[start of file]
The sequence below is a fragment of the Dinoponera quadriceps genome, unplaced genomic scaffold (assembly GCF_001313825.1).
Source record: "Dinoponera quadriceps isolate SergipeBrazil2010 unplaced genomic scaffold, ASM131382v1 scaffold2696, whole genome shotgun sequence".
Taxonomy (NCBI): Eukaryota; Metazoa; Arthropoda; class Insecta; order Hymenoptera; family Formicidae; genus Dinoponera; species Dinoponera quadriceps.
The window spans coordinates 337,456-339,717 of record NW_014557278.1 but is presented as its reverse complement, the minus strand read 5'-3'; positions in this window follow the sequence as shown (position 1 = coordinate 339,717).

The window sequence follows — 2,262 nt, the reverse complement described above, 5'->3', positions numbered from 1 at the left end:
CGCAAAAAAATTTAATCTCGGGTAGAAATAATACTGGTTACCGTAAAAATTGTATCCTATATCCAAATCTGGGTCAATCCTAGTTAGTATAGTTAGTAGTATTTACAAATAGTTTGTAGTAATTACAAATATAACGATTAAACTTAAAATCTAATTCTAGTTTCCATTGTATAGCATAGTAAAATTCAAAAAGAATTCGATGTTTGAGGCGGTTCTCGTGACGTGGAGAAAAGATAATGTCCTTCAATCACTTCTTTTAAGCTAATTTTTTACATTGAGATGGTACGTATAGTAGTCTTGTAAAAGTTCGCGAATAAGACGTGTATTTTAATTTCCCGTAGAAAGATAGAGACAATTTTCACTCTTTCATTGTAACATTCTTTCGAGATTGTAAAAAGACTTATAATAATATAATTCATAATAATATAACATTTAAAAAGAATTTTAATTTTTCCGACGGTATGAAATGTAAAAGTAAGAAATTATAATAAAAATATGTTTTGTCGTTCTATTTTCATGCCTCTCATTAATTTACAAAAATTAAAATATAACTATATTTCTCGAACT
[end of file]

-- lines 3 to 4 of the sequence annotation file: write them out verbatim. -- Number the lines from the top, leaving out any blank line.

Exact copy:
Taxonomy (NCBI): Eukaryota; Metazoa; Arthropoda; class Insecta; order Hymenoptera; family Formicidae; genus Dinoponera; species Dinoponera quadriceps.
The window spans coordinates 337,456-339,717 of record NW_014557278.1 but is presented as its reverse complement, the minus strand read 5'-3'; positions in this window follow the sequence as shown (position 1 = coordinate 339,717).